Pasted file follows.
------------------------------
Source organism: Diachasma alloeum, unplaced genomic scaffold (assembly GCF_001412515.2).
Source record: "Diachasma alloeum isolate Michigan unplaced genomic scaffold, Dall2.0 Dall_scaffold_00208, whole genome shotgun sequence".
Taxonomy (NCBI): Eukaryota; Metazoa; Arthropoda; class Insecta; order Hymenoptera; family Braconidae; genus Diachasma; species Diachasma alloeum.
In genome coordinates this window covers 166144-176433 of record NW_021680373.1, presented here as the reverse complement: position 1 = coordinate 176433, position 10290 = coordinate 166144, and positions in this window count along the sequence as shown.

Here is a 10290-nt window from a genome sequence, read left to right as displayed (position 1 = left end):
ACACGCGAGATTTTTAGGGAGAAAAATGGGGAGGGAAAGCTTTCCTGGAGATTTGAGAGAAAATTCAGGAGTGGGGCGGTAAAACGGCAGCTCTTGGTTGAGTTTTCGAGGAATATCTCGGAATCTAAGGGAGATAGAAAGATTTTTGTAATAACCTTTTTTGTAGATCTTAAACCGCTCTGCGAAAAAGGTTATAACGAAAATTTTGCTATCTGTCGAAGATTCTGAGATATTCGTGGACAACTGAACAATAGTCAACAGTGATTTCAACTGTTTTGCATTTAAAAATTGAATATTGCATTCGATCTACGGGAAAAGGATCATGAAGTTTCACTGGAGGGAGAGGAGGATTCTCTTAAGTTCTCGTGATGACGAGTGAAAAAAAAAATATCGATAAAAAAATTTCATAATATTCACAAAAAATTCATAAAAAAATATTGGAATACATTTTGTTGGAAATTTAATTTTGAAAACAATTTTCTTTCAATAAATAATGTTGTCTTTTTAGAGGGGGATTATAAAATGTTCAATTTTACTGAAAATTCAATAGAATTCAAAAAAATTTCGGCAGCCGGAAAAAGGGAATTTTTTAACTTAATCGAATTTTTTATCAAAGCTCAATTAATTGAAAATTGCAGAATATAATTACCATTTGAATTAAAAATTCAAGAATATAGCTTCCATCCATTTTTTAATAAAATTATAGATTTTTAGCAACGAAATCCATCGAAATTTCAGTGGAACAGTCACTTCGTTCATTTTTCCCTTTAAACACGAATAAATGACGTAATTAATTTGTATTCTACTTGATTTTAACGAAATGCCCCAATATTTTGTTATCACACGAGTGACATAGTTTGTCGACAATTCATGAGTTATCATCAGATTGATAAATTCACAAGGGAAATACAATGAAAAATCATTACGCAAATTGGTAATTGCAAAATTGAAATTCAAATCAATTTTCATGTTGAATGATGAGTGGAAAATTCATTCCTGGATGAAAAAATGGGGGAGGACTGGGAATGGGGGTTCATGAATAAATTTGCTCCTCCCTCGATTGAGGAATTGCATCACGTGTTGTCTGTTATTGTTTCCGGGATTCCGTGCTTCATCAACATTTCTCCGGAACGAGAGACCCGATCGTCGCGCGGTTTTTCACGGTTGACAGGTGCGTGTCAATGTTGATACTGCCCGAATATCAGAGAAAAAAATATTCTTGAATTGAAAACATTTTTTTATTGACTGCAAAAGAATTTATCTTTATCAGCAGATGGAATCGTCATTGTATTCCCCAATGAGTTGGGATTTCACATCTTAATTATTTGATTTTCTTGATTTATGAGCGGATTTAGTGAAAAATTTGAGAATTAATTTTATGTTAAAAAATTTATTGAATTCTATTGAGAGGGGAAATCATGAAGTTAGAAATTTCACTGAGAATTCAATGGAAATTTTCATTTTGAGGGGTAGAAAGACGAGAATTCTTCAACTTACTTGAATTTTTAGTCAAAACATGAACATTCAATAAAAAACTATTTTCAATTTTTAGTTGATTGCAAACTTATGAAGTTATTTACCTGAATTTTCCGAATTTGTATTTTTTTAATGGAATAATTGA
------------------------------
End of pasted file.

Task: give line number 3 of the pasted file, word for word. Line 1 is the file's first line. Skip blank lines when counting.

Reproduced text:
Taxonomy (NCBI): Eukaryota; Metazoa; Arthropoda; class Insecta; order Hymenoptera; family Braconidae; genus Diachasma; species Diachasma alloeum.